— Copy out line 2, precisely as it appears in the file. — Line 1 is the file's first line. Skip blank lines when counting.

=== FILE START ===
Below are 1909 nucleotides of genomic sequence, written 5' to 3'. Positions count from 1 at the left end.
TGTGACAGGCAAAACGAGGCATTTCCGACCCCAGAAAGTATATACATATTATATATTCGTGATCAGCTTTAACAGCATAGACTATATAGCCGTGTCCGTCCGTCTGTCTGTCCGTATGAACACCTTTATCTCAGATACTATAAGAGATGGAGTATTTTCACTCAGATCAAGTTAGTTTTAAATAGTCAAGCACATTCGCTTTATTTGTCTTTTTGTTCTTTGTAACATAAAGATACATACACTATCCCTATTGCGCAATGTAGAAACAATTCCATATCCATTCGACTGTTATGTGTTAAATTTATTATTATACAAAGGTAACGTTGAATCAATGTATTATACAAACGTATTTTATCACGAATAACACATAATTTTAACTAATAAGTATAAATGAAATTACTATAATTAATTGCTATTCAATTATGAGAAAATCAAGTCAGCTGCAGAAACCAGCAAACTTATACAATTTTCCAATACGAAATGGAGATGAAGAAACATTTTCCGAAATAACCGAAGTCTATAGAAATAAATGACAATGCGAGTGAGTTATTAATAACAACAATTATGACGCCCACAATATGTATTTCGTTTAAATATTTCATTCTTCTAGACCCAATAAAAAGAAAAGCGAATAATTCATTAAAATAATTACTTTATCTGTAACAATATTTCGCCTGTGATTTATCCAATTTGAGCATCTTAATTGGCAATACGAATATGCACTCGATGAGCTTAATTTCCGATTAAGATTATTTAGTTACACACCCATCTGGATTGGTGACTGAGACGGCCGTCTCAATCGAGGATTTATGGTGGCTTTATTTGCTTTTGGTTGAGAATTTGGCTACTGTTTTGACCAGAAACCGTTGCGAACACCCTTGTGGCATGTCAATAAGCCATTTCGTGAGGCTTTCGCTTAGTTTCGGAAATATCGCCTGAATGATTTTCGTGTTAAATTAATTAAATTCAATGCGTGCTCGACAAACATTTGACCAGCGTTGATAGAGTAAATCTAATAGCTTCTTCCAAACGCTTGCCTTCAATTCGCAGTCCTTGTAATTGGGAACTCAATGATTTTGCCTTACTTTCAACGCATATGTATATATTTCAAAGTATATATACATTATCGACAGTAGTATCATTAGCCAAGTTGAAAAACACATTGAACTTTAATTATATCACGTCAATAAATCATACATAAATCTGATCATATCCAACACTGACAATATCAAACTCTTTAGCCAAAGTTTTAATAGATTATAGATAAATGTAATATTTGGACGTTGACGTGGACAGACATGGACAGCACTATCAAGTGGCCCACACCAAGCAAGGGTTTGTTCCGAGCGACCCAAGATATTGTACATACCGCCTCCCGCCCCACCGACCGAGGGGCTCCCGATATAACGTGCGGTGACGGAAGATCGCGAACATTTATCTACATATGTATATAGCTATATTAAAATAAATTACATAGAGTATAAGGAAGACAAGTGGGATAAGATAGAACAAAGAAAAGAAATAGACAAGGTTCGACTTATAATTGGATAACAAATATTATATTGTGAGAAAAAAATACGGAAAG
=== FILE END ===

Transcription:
TGTGACAGGCAAAACGAGGCATTTCCGACCCCAGAAAGTATATACATATTATATATTCGTGATCAGCTTTAACAGCATAGACTATATAGCCGTGTCCGTCCGTCTGTCTGTCCGTATGAACACCTTTATCTCAGATACTATAAGAGATGGAGTATTTTCACTCAGATCAAGTTAGTTTTAAATAGTCAAGCACATTCGCTTTATTTGTCTTTTTGTTCTTTGTAACATAAAGATACATACACTATCCCTATTGCGCAATGTAGAAACAATTCCATATCCATTCGACTGTTATGTGTTAAATTTATTATTATACAAAGGTAACGTTGAATCAATGTATTATACAAACGTATTTTATCACGAATAACACATAATTTTAACTAATAAGTATAAATGAAATTACTATAATTAATTGCTATTCAATTATGAGAAAATCAAGTCAGCTGCAGAAACCAGCAAACTTATACAATTTTCCAATACGAAATGGAGATGAAGAAACATTTTCCGAAATAACCGAAGTCTATAGAAATAAATGACAATGCGAGTGAGTTATTAATAACAACAATTATGACGCCCACAATATGTATTTCGTTTAAATATTTCATTCTTCTAGACCCAATAAAAAGAAAAGCGAATAATTCATTAAAATAATTACTTTATCTGTAACAATATTTCGCCTGTGATTTATCCAATTTGAGCATCTTAATTGGCAATACGAATATGCACTCGATGAGCTTAATTTCCGATTAAGATTATTTAGTTACACACCCATCTGGATTGGTGACTGAGACGGCCGTCTCAATCGAGGATTTATGGTGGCTTTATTTGCTTTTGGTTGAGAATTTGGCTACTGTTTTGACCAGAAACCGTTGCGAACACCCTTGTGGCATGTCAATAAGCCATTTCGTGAGGCTTTCGCTTAGTTTCGGAAATATCGCCTGAATGATTTTCGTGTTAAATTAATTAAATTCAATGCGTGCTCGACAAACATTTGACCAGCGTTGATAGAGTAAATCTAATAGCTTCTTCCAAACGCTTGCCTTCAATTCGCAGTCCTTGTAATTGGGAACTCAATGATTTTGCCTTACTTTCAACGCATATGTATATATTTCAAAGTATATATACATTATCGACAGTAGTATCATTAGCCAAGTTGAAAAACACATTGAACTTTAATTATATCACGTCAATAAATCATACATAAATCTGATCATATCCAACACTGACAATATCAAACTCTTTAGCCAAAGTTTTAATAGATTATAGATAAATGTAATATTTGGACGTTGACGTGGACAGACATGGACAGCACTATCAAGTGGCCCACACCAAGCAAGGGTTTGTTCCGAGCGACCCAAGATATTGTACATACCGCCTCCCGCCCCACCGACCGAGGGGCTCCCGATATAACGTGCGGTGACGGAAGATCGCGAACATTTATCTACATATGTATATAGCTATATTAAAATAAATTACATAGAGTATAAGGAAGACAAGTGGGATAAGATAGAACAAAGAAAAGAAATAGACAAGGTTCGACTTATAATTGGATAACAAATATTATATTGTGAGAAAAAAATACGGAAAG